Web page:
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Algebra Review
3 Gaussian integers and quaternions; sums of two squares and
four squares
Definition 3.1 The Gaussian Integers are complex numbers of the form {a+bi : a,
b ∈ Z}
where
. They form the ring Z[i]. The norm of z ∈ Z[i] is
.
Exercise 3.2 Define divisibility among Gaussian integers. Observe that z
w => N(z) N(w).
Show that the units among the Gaussian integers are ±1,±i.
Exercise 3.3 Use Gaussian integers to show that
sum of two
squares .
Hint. Observe that N(zw) = N(z)N(w).
Exercise 3.4 Define division with remainder among
Gaussian integers. Show the existence
of g.c.d. ’s. Use this to establish unique prime factorization in Z [i].
Exercise 3.5 Show: if z is a prime in Z[i] then N(z) is either p or p^{2} for some
prime p ∈ Z.
In the former case p = N(z) = a^{2} + b^{2}; in the latter case, p = z.
Exercise 3.6 Let p ∈ Z be a prime. Prove: p is a prime in Z[i] if and only if p
≡1
(mod 4). Hint. “If:” if p ≡1 (mod 4) then p ≠ a^{2} + b^{2}. “Only if:” if p ≡1 (mod
4) then
. Let w = a + bi ∈ Z[i]. Let z = g.c.d. (p,w).
Exercise 3.7 Infer from the preceding exercise: if p is a prime (in Z) and p ≡1
(mod 4)
then p can be written as a^{2} + b^{2}.
Exercise 3.8 The positive integer can be
written as a sum of two squares if and
only if .
Exercise 3.9 Show that the number of ways to write n as a^{2} + b^{2} in Z is
where ε = 1 if n is a square and 0 otherwise.
Exercise 3.10 Let n be a product of primes ≡ 1 (mod 4) and suppose n is not a
square.
Prove: the number of ways to write n as a^{2} +b^{2} is d(n) (the number of positive
divisors of n).
Definition 3.11 The quaternions form a 4dimensional division algebra H over R,
i. e., a
division ring which is a 4dimensional vector space over R. The standard basis
is denoted by
1, i, j, k, so a quaternion is a formal expression of the form z = a+bi+cj+dk.
Multiplication
is performed using distributivity and the following rules:
It is clear that H is a ring. We need to find inverses.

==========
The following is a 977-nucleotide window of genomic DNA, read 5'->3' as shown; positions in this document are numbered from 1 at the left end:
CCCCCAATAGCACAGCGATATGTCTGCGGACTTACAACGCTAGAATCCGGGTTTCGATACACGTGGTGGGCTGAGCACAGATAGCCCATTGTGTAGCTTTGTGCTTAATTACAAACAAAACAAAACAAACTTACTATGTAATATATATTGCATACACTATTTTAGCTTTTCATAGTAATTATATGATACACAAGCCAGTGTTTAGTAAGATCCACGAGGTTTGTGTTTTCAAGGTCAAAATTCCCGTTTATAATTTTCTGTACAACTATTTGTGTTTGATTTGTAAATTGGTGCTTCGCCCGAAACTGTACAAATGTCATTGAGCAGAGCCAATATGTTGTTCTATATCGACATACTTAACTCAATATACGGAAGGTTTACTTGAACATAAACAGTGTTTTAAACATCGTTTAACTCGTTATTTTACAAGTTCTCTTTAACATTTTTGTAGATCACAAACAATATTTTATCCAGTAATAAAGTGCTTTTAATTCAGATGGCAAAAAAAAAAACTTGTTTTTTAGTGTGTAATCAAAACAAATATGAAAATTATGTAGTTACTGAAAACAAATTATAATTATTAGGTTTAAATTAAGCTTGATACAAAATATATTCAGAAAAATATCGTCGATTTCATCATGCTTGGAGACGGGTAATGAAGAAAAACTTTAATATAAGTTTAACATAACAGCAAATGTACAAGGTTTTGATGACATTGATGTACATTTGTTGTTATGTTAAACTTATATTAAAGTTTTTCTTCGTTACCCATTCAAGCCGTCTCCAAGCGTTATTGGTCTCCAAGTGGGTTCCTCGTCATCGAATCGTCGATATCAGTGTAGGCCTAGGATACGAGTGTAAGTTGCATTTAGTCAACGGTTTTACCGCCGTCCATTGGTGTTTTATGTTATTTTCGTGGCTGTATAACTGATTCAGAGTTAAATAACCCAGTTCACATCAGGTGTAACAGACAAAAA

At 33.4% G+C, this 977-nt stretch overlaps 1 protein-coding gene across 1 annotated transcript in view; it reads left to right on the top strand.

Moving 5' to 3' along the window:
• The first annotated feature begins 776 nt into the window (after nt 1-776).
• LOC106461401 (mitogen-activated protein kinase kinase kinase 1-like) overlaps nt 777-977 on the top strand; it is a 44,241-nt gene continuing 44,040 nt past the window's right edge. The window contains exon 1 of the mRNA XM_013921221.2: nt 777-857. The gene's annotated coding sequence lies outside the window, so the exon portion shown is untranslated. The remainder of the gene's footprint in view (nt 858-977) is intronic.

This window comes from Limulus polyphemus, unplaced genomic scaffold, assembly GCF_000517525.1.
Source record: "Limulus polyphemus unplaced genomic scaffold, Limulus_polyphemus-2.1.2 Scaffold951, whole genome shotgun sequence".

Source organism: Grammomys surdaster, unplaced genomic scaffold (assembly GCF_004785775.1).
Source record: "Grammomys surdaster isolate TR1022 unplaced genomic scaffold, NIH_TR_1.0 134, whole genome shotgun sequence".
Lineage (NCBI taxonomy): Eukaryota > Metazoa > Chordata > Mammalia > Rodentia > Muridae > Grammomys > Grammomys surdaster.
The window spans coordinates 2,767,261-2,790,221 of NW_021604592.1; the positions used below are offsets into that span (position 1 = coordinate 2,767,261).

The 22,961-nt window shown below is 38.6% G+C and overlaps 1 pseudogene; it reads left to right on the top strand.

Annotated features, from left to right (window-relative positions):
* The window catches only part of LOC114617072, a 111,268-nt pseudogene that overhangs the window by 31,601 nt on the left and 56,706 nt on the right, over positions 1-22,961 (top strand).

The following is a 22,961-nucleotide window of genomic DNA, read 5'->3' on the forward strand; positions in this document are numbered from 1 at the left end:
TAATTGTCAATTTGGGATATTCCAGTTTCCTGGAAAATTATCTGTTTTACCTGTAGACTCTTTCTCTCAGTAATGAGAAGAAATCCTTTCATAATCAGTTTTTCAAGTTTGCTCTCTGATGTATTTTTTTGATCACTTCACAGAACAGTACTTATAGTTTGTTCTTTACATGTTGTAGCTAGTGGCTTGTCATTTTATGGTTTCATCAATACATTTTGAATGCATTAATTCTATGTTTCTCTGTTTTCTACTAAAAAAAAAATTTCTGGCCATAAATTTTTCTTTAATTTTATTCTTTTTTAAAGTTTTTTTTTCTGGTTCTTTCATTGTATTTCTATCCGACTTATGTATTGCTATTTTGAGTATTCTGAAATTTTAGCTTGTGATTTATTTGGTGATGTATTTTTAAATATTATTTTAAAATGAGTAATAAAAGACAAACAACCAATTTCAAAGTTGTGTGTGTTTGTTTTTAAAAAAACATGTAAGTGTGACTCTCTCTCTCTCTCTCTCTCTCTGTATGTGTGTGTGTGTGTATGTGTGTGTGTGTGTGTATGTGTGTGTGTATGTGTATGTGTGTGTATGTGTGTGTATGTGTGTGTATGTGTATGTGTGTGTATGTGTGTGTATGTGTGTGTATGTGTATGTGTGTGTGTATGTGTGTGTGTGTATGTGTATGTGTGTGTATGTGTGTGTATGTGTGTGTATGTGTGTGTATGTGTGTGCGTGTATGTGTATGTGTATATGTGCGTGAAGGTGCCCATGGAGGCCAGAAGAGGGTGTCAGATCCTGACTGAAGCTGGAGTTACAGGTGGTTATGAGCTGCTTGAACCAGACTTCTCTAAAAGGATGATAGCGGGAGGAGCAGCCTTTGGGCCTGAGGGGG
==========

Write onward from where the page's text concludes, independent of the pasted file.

Exercise 3.12 For z = a+bi+cj+dk, we define the norm of z by N(z) = a^{2} +b^{2} +c^{2}
+d^{2}.
Prove: , where
= a  bi  cj  dk is the conjugate quaternion.
Exercise 3.13 Let z,w ∈ H. Prove: N(zw) = N(z)N(w).
Exercise 3.14
where t, u, v,w are bilinear forms of (a, b, c, d) and (k,
l, m, n) with integer coefficients . Calculate
the coefficients .
Exercise* 3.15 (Lagrange) Every integer is a sum of 4 squares. Hint. By
the preceding
exercise, it suffices to prove for primes. First prove that for every prime p
there exist
such that p
and g.c.d. . Let now m > 0 be minimal such
that ; note that m < p. If m ≥ 2, we
shall reduce m and thereby obtain
a contradiction (Fermat’s method of infinite descent; Fermat used it to prove
that if p ≡ 1
(mod 4) then p is the sum of 2 squares). If m is even, halve m by using
and
(after suitable renumbering). If m is odd,
take such that
.
Observe that and
, so
where 0 < d < m. Now represent
as a sum of four squares,
, using the preceding exercise . Analyzing
the coefficients, verify that . Now
, the desired contradiction.
4 Fields
Definition 4.1 A field is a commutative division ring.
Example 4.2 Let F be a field.
• := set of n × n matrices over F is a ring
• := group of units of
is called the “General Linear Group ”
Exercise 4.3 A finite ring with no zero divisors is a division ring.
(Hint: use Exercise 2.13.)
Theorem 4.4 (Wedderburn) A finite division ring is a field.
Exercise 4.5 If F is a field and is a
finite multiplicative subgroup then G is cyclic.
Definition 4.6 Let R be a ring and for x ∈ R let
be the g.c.d. of all n such that nx = 0
where
nx := x + . . . + x when n > 0
nx := −x − . . . − x ( n times ) when
nx := 0 ( n times ) when n = 0.
Exercise 4.7 ·
x = 0
Exercise 4.8 If R has no zero divisors then
.
Definition 4.9 The common value is
called the characteristic of R.
Exercise 4.10 If R has no zero divisors then char(R) = 0 or it is prime.
In particular, every
field has 0 or prime characteristic.
Exercise 4.11 If R is a ring without zerodivisors, of characteristic p,
then (a+b)^{p} = a^{p}+b^{p}.
Exercise 4.12
1. If R has characteristic 0 then R Z
2. If R has characteristic p then R Z/pZ.
Exercise 4.13 If F is a field of characteristic 0 then F
Q.
Definition 4.14 A subfield of a ring is a is a subset which is a
field under the same operations.
If K is a subfield of L then we say that L is an extension of K; the pair (K,L)
is referred to
as a field extension and for reasons of tradition is denoted L/K.
Definition 4.15 A prime field is a field without a proper
subfield.
Exercise 4.16 The prime fields are Q and Z/pZ (p prime).
Definition 4.17 Observe: if L/K is a field extension then L is a vector
space over K. The
degree of the extension is [L : M] := dimK L. A finite extension is an
extension of finite
degree.
Exercise 4.18 The order of a finite field is a prime power. Hint. Let L be a
finite field and
K its prime field, so K = p; let [L : M] = k. Prove: L = p^{k}.
Exercise 4.19 The degree of the extension C/R is 2. The degree of the
extension R/Q is
uncountably infinite (continuum).
Exercise 4.20
Prove that are linearly independent over Q.
Exercise 4.21 If K
L
M are fields then [M :
L][L : K] = [M : K].
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